For patients with follicular lymphoma who were older than 80 years of age, receipt of appropriate therapy for follicular lymphoma was associated with living longer, found a retrospective cohort study. The study findings were recently published in the Journal of Geriatric Oncology.

Study researchers retrospectively identified patients from the Surveillance, Epidemiology and End Results (SEER)-Medicare database who were older than 80 years and had received a diagnosis of follicular lymphoma between 2000 and 2013. Patients were grouped as either having received a follicular lymphoma-directed therapy (ie, a therapy recommended by National Comprehensive Cancer Network [NCCN] guidelines between 1997 and 2016) or having not received this kind of treatment and who were therefore characterized as being “untreated” for follicular lymphoma.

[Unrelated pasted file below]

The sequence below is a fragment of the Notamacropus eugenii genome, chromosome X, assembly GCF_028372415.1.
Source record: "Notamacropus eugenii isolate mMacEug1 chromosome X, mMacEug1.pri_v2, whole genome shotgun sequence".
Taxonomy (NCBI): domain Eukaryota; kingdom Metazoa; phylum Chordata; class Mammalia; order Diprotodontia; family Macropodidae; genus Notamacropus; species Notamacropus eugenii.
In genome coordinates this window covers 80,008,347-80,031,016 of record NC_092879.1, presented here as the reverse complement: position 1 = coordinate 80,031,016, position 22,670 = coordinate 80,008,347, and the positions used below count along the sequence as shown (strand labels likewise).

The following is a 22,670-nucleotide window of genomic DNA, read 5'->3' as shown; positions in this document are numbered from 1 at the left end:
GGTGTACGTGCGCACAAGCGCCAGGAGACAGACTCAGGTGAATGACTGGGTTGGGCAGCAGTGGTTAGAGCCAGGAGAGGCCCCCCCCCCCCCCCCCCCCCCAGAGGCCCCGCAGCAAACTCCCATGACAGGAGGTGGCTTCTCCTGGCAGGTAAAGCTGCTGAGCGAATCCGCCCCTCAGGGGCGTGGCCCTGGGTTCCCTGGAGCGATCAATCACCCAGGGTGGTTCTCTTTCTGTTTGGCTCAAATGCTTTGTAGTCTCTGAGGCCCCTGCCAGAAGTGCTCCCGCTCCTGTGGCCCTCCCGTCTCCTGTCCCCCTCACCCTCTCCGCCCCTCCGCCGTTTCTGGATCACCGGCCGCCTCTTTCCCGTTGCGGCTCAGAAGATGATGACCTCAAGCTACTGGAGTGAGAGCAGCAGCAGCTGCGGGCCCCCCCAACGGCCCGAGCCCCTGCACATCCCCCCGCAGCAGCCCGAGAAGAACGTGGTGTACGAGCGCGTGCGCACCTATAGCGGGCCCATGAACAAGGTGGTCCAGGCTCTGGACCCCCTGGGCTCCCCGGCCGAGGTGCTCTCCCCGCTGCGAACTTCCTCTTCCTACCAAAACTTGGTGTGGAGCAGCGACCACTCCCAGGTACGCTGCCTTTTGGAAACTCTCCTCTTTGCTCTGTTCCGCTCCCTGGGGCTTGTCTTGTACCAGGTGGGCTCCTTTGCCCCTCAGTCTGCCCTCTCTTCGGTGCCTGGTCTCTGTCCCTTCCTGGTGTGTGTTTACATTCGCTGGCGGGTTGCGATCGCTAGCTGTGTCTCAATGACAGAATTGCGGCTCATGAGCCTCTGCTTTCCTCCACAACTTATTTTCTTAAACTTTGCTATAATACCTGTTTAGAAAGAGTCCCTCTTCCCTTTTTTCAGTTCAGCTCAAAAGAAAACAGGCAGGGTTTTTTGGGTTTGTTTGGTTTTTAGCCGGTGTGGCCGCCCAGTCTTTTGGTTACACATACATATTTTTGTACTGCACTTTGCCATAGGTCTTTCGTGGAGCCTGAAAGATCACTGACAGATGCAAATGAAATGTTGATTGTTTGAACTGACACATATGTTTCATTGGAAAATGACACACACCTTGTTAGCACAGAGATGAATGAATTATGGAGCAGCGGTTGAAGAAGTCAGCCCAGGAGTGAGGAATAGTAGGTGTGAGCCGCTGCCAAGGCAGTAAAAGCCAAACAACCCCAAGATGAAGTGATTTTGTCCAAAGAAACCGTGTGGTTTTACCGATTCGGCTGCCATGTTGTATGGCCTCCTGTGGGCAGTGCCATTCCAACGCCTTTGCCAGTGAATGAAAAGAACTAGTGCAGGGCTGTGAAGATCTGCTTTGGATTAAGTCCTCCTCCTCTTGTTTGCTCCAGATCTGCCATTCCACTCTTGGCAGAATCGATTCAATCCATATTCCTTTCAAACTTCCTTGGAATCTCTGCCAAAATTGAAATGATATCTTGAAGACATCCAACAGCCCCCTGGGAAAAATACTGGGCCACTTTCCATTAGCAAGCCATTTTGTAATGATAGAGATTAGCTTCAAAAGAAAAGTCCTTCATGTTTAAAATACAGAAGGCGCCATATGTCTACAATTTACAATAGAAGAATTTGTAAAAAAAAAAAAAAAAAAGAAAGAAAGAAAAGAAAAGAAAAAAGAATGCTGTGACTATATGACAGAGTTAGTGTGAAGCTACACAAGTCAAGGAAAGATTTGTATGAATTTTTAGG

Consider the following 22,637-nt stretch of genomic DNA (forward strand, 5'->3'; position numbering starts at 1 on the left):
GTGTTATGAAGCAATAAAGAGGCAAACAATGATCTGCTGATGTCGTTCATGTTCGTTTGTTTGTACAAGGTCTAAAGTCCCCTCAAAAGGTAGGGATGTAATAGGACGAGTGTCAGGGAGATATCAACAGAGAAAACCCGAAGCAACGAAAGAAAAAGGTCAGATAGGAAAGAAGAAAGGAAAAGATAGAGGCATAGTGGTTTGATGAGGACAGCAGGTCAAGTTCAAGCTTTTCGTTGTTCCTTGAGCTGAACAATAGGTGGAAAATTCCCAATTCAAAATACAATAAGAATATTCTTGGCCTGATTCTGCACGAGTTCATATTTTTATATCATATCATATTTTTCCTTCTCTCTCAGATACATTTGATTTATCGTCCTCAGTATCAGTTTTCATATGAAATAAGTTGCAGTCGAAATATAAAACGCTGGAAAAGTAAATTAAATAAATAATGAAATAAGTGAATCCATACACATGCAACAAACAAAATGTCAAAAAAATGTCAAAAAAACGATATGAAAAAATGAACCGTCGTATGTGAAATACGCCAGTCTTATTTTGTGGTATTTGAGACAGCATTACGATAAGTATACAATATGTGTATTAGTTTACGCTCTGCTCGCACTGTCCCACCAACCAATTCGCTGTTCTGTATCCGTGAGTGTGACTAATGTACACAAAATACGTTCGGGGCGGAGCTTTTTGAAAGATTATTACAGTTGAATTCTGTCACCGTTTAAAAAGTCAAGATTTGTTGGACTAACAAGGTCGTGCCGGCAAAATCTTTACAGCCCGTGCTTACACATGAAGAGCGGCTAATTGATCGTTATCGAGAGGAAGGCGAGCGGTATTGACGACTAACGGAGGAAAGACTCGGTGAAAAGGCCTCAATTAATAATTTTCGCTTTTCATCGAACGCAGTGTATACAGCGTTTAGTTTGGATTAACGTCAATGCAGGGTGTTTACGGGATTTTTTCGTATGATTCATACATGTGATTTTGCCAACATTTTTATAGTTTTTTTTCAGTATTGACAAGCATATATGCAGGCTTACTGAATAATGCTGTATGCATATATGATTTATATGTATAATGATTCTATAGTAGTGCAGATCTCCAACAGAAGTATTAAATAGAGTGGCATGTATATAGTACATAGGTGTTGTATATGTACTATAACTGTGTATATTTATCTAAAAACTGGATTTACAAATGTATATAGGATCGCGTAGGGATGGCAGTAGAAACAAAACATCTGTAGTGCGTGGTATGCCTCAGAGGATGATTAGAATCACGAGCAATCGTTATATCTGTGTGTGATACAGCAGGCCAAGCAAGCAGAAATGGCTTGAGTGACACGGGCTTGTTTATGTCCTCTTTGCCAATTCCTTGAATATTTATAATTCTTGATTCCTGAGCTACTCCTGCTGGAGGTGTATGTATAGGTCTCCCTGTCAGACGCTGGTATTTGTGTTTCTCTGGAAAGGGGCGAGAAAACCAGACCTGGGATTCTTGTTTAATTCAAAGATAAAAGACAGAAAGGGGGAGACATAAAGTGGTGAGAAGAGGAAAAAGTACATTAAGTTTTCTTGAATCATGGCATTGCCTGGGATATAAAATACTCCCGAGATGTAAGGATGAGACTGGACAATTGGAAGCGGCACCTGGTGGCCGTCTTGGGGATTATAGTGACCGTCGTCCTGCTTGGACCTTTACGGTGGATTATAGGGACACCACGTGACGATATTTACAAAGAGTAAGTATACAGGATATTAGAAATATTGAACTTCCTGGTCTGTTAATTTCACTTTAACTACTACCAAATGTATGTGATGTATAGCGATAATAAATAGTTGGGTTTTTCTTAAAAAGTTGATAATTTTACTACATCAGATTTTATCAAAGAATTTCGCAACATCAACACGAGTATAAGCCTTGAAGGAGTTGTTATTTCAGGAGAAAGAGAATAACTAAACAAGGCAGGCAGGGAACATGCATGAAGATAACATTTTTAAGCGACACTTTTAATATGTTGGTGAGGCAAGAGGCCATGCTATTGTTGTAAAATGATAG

A total of 3705 patients were identified, of whom 2519 (68%) received a follicular lymphoma-directed therapy and 1186 (32%) whom did not. The cohort had a median age of 84 years (interquartile range [IQR], 81-87 years) and were followed for a median of 2.9 years (IQR, 1.2-5.5 years). Twenty-one percent of patients received rituximab monotherapy in the first-line setting, making it the most frequently used frontline treatment.

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Patients who were treated had a significantly longer median overall survival compared with patients who were not (4.31 years vs 2.86 years; P <.001), and a survival difference was consistently seen 1, 2, 3, 4, and 5 years after diagnosis.

Overall, patients who received follicular lymphoma-directed treatment had a 23% lower likelihood of death compared with patients who did not (hazard ratio [HR], 0.77; 95% CI, 0.70-0.85).

“These findings can support treatment decision making for individuals diagnosed with FL [follicular lymphoma] at older ages,” the study authors concluded.


Albarmawi H, Onukwugha E, Keating KN, Appukkuttan S, and Yared J. Survival benefit associated with treating follicular lymphoma in patients 80 years or older [published online November 6, 2019]. J Geriatr Oncol. doi: 10.1016/j.jgo.2019.10.003